How nurses can improve their safety on the job
Registered nurses have the fifth-highest rate of ergonomic injury in the nation, according to a report published in 2013 by the U.S. Bureau of Labor Statistics.
These injuries, which can affect muscles, nerves, the spine and other parts of the body, are so widespread that in 2012, the American Nurses Association developed new workplace nursing safety standards that it’s pushing to become law at both the state and federal levels.
“Injury prevention is one of the things new nursing managers often have to learn the most about when they move into those positions,” says Donna Lupinacci, MSN, a nursing compliance officer and former emergency room nurse manager who serves as area chair for the nursing program at the University of Phoenix® San Diego Campus.
Here are six ways Lupinacci says nurses can reduce their risk of injury on the job:
Use “lift teams” and lifting equipment.
No nurse should ever attempt to lift or move a patient alone, Lupinacci stresses. “Doing so is a real hazard, especially as nurses get older and are more prone to injury,” she says, noting that the median age of a U.S. nurse is 46.
“I weigh 112 pounds, and if I ever tried to lift a 200- or 400-pound patient alone, I [could] get severely hurt,” she adds.
Lupinacci recommends that all hospitals and clinics require nurses to use lift teams — groups of nurses who work together to lift patients safely — and employ mechanical lifting equipment designed to move obese patients. “Nursing managers need to make sure that ‘no lifting alone’ is a policy,” she says, noting that a number of states mandate safe patient-lifting policies.
Reduce tripping hazards.
Whether it’s by slipping in puddles of urine and spilled IV fluids or tripping over the many cords and tubes attached to medical equipment, nurses are frequently at risk for falls, Lupinacci explains.
“Working in health care, you’re often in a hurry — especially in emergency situations,” she says. “But you still have to be aware of your surroundings at all times.” She recommends that hospitals use cord guides to help keep cords and tubes out of walkways, and stresses the importance of immediately cleaning up any spilled fluids.
“Nurses should also wear good [non-skid] footwear that fits well, with closed toes and heels,” she adds.
Get vaccinated and follow safety protocols.
Because they’re in frequent contact with blood, urine and other bodily fluids, nurses chance contracting blood-borne illnesses like hepatitis and HIV.
“All nurses should receive both the hepatitis A and hepatitis B vaccines,” Lupinacci says. “[They also should] always wear all appropriate protective gear and follow universal [biohazard] precautions when coming into contact with bodily fluids and needles.”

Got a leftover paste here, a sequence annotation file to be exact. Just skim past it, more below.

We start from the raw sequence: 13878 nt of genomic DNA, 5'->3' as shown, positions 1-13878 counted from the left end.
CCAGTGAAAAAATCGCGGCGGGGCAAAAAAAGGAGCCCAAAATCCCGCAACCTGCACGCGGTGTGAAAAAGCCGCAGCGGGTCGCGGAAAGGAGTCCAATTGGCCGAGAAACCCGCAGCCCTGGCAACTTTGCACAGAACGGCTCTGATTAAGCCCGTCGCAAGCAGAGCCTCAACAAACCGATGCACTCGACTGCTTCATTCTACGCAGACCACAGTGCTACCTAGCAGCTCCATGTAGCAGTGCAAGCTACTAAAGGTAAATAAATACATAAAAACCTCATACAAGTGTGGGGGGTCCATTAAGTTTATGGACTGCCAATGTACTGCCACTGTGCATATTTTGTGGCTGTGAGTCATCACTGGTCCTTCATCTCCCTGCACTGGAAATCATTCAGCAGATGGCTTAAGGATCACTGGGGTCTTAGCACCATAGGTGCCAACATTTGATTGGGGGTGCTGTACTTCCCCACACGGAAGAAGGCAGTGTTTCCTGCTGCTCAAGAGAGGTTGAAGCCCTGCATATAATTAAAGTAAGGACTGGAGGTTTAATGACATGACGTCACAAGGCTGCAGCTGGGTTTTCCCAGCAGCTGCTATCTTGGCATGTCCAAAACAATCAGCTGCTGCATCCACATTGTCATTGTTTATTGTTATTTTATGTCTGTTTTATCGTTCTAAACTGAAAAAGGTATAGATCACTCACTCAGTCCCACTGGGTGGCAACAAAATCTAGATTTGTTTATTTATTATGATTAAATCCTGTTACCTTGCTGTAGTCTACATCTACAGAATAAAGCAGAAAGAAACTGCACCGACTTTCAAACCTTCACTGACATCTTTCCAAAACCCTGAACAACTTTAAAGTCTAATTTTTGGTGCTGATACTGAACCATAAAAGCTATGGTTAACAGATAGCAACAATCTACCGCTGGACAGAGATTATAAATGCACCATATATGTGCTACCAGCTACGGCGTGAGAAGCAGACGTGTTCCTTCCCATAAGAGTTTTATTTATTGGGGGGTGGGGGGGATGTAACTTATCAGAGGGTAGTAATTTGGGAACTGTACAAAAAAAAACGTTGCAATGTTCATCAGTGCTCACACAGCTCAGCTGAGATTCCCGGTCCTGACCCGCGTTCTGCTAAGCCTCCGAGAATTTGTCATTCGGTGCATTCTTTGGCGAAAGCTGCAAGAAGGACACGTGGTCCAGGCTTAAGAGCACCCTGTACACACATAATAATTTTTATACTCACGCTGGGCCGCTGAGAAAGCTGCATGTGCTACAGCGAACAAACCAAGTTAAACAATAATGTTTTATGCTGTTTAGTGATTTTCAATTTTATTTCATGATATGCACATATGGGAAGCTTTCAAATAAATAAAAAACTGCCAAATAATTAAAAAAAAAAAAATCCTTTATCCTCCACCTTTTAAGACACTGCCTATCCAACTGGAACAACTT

In addition, nurses have a higher possibility of catching “superbugs” like drug-resistant staph infections, along with common illnesses like the flu because of their direct contact with sick patients. “Get your flu shot and always make sure you’re washing your hands and changing gloves between patients,” Lupinacci stresses.
Treat impaired patients with extra caution.
When caring for patients with severe mental disorders or dementia, nurses should request help if they need it, she says.
“Nurses caring for obviously violent patients or those under the influence of alcohol or drugs [need to] have their guard up for possible assault,” she notes, adding that elderly dementia patients also can pose a threat, something many nurses don’t realize but should be prepared for.
For example, these patients can lash out in fear during painful procedures, Lupinacci explains, noting that attacks on nurses by the elderly are not uncommon.
“I still have a scar from when a 90-year-old woman bit me when I administered her IV,” she recalls. “It took four people to unclench her jaws from my arm.”
“Nursing is very physically demanding, so anything you can do to increase your bone and muscle strength will help reduce your injury risk,” Lupinacci points out. “Do exercises that improve core [abdominal] stability, like yoga and Pilates. Take calcium and vitamin D to keep your bones strong, and try to maintain a healthy weight.”
Keep up on injury-prevention training.
Nurses and nursing managers must stay current on the latest safety protocols, which are taught in hospitals and by government agencies like the federal Occupational Safety and Health Administration, Lupinacci emphasizes, noting, “Getting that training is crucial to reducing nursing injuries.”